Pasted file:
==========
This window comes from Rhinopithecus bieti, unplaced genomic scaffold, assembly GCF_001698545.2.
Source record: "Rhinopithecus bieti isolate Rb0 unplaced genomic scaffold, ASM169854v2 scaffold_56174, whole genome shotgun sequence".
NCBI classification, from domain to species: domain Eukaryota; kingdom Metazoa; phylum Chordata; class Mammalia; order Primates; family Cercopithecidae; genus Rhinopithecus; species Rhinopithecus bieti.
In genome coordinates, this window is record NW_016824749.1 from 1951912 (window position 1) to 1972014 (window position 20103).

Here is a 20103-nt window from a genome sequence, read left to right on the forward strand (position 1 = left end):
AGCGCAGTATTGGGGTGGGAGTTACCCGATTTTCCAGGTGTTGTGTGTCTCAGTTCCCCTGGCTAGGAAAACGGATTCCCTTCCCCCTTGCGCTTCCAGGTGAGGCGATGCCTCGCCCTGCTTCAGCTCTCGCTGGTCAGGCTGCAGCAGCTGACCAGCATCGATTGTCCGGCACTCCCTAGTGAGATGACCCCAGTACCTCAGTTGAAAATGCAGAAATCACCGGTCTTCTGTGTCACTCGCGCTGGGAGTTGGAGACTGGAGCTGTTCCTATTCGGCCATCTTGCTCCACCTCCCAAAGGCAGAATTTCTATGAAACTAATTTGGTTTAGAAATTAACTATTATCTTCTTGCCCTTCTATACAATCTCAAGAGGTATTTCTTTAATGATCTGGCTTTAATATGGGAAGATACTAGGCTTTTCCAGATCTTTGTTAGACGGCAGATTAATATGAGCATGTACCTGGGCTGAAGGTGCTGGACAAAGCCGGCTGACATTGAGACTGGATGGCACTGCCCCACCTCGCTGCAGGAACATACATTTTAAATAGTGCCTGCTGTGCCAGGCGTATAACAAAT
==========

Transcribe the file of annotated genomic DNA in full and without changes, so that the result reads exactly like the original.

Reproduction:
This window comes from Rhinopithecus bieti, unplaced genomic scaffold, assembly GCF_001698545.2.
Source record: "Rhinopithecus bieti isolate Rb0 unplaced genomic scaffold, ASM169854v2 scaffold_56174, whole genome shotgun sequence".
NCBI classification, from domain to species: domain Eukaryota; kingdom Metazoa; phylum Chordata; class Mammalia; order Primates; family Cercopithecidae; genus Rhinopithecus; species Rhinopithecus bieti.
In genome coordinates, this window is record NW_016824749.1 from 1951912 (window position 1) to 1972014 (window position 20103).

Here is a 20103-nt window from a genome sequence, read left to right on the forward strand (position 1 = left end):
AGCGCAGTATTGGGGTGGGAGTTACCCGATTTTCCAGGTGTTGTGTGTCTCAGTTCCCCTGGCTAGGAAAACGGATTCCCTTCCCCCTTGCGCTTCCAGGTGAGGCGATGCCTCGCCCTGCTTCAGCTCTCGCTGGTCAGGCTGCAGCAGCTGACCAGCATCGATTGTCCGGCACTCCCTAGTGAGATGACCCCAGTACCTCAGTTGAAAATGCAGAAATCACCGGTCTTCTGTGTCACTCGCGCTGGGAGTTGGAGACTGGAGCTGTTCCTATTCGGCCATCTTGCTCCACCTCCCAAAGGCAGAATTTCTATGAAACTAATTTGGTTTAGAAATTAACTATTATCTTCTTGCCCTTCTATACAATCTCAAGAGGTATTTCTTTAATGATCTGGCTTTAATATGGGAAGATACTAGGCTTTTCCAGATCTTTGTTAGACGGCAGATTAATATGAGCATGTACCTGGGCTGAAGGTGCTGGACAAAGCCGGCTGACATTGAGACTGGATGGCACTGCCCCACCTCGCTGCAGGAACATACATTTTAAATAGTGCCTGCTGTGCCAGGCGTATAACAAAT